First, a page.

My company is doing open enrollment again for next year (for more info on what to choose in open enrollment, see previous posts). I’m not going to make any changes except I have to re-enroll for flexible spending account (FSA).
If you use flexible spending account, you should be familiar with the use-it-or-lose-it rule. If you put too much in the FSA, you will lose what you can’t use. In the past I always estimated conservatively. I’ve never lost any money to the FSA. However there is also a cost to that approach. After the money in the FSA is used up, any additional expenses must be paid with after-tax dollars. There has to be a point where losing a little pre-tax money in the FSA is less expensive than paying a lot with after-tax money.
This becomes an interesting math problem.
Suppose your best estimate for next year’s FSA-eligible expenses is $1,000, plus or minus $500 because you can never be sure what your actual expenses will be. Your marginal tax rate for FSA contributions is 32% (you have to include the Social Security and Medicare taxes if your income is below the Social Security Wage Base, $106,800 in 2009). How much should be put in your FSA?
So your expenses will range from $500 to $1,500 next year. We can divide it up into ten smaller intervals: $500-600, $600-700, …, $1,400-1,500. For each interval, we use the mid-point as the proxy and calculate the total after-tax cost. The total after-tax cost is:
FSA Contributions * (1 – Marginal Tax Rate) + Expenses Above & Beyond FSA
For example, if you contribute $1,000 to FSA, and your actual eligible expenses are:
|From||To||Midpoint||Total After-Tax Cost|
Over the full range of likely expenses, your average total after-tax cost is $805 if you contribute $1,000 to your FSA. After calculating the same for other contribution amounts, we get this nice graph.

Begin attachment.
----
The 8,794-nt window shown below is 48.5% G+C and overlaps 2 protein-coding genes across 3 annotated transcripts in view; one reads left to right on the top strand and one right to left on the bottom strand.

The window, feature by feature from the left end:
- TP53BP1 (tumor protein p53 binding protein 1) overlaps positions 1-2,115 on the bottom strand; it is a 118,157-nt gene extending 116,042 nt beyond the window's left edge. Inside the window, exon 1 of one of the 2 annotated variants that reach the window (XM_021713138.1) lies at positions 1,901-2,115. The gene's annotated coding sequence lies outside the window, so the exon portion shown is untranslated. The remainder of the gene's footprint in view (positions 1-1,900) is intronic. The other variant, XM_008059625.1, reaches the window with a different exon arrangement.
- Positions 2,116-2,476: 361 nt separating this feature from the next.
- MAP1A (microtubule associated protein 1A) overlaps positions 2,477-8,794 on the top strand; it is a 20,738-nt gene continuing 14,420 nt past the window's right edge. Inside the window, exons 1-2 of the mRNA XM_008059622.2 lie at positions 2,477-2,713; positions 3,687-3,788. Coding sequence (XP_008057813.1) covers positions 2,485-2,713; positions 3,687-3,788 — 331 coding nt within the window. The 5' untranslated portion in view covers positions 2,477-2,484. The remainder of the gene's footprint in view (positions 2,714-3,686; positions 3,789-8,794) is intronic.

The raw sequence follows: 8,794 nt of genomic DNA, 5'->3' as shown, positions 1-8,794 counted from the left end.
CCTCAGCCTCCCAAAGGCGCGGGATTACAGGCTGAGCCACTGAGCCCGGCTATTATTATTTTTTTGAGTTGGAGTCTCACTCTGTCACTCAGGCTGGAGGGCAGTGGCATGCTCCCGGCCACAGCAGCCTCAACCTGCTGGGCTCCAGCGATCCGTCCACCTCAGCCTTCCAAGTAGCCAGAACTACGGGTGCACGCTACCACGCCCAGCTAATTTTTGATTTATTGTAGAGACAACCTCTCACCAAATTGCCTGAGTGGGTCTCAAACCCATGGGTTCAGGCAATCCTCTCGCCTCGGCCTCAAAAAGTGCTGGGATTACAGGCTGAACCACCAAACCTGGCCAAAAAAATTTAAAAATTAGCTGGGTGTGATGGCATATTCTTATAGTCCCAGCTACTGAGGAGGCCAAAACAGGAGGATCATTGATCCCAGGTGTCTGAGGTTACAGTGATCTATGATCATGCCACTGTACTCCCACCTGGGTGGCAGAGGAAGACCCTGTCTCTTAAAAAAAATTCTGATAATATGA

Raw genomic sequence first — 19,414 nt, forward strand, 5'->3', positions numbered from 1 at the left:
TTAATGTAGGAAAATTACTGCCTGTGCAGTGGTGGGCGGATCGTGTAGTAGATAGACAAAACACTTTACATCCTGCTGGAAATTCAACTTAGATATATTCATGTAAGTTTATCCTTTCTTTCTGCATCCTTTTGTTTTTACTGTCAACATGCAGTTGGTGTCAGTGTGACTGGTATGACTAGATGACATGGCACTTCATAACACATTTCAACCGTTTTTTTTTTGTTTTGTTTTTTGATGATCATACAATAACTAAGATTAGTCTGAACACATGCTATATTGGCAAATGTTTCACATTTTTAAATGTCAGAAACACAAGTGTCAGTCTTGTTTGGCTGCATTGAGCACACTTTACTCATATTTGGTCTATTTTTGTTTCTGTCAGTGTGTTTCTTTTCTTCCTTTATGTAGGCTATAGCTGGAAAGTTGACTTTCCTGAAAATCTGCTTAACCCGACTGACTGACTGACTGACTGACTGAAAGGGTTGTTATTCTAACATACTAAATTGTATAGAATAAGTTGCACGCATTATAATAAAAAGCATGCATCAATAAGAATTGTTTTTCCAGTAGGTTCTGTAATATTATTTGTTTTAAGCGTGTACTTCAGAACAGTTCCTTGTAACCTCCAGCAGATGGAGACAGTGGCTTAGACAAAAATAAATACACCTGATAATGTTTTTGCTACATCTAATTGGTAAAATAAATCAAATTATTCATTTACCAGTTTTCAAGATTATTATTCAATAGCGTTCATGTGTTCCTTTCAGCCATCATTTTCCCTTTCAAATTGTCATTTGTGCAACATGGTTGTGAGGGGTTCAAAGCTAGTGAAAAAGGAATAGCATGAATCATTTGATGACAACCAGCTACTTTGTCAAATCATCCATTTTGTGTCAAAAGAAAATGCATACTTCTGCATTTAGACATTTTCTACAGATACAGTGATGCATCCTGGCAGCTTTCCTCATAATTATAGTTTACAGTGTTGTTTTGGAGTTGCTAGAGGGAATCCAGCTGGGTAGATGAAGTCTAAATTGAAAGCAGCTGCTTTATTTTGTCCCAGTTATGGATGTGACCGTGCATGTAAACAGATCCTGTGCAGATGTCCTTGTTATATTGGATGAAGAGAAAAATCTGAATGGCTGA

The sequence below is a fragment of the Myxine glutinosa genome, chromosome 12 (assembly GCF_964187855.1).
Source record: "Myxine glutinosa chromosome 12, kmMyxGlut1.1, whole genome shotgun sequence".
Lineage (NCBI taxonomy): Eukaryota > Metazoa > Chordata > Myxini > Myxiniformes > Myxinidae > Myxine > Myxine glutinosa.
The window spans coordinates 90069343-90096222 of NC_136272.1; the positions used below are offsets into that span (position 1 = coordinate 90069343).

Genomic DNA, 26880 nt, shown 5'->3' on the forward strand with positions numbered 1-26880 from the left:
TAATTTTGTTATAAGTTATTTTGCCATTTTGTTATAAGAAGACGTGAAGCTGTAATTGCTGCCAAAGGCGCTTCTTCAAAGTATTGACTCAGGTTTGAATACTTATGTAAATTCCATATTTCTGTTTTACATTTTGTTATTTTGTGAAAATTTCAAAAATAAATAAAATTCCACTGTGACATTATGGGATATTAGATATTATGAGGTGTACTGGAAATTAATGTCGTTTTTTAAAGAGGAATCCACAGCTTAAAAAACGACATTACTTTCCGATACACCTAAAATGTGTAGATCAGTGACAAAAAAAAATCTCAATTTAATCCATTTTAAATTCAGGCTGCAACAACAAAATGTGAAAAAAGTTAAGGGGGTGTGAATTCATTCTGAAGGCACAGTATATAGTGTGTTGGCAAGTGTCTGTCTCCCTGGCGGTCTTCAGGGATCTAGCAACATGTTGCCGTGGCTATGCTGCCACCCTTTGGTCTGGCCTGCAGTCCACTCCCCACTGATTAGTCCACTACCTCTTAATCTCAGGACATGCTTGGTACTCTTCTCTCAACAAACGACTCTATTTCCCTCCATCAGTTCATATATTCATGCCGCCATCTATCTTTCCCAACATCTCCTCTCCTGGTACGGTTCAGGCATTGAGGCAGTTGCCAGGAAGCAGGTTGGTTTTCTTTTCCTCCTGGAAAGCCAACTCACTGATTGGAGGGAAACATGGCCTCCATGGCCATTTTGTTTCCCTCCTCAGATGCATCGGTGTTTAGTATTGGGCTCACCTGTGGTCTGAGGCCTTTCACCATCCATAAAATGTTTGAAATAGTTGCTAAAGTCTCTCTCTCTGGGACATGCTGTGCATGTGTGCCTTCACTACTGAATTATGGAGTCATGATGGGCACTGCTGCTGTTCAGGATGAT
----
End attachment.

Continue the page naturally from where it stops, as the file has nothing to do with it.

The graph shows that putting in the most conservative amount ($500) isn’t the best strategy. Putting in your best estimate ($1,000) isn’t the best either. The lowest average total after-tax cost over the full range of the estimated expenses is achieved when you put in somewhere in between those two numbers, around $800 in our example.
If you’d like to play with your own numbers, here’s the spreadsheet I created.
Math-minded readers probably noticed that by taking a straight average of the total after-tax costs for all ten intervals, I’m giving each interval equal weight. In math terms, it’s called a uniform distribution. In real life, the intervals at either end of the range ($500-600 and $1,400-1,500) will be less likely than the intervals in the middle. So here’s the challenge question for interested readers:
If you assume your next year’s FSA-eligible expenses follow a normal distribution with a mean of $1,000 and a standard deviation of $250 (same $500 to $1,500 range with 95% confidence), how much should you put into the flexible spending account in order to minimize your expected total after-tax cost?
Who knew a flexible spending account involves this much math?
Finally, if you are married and one of you earns an income above the Social Security Wage Base and another earns below, you should have the spouse with the lower income contribute to the FSA. This was explained by indexfundfan.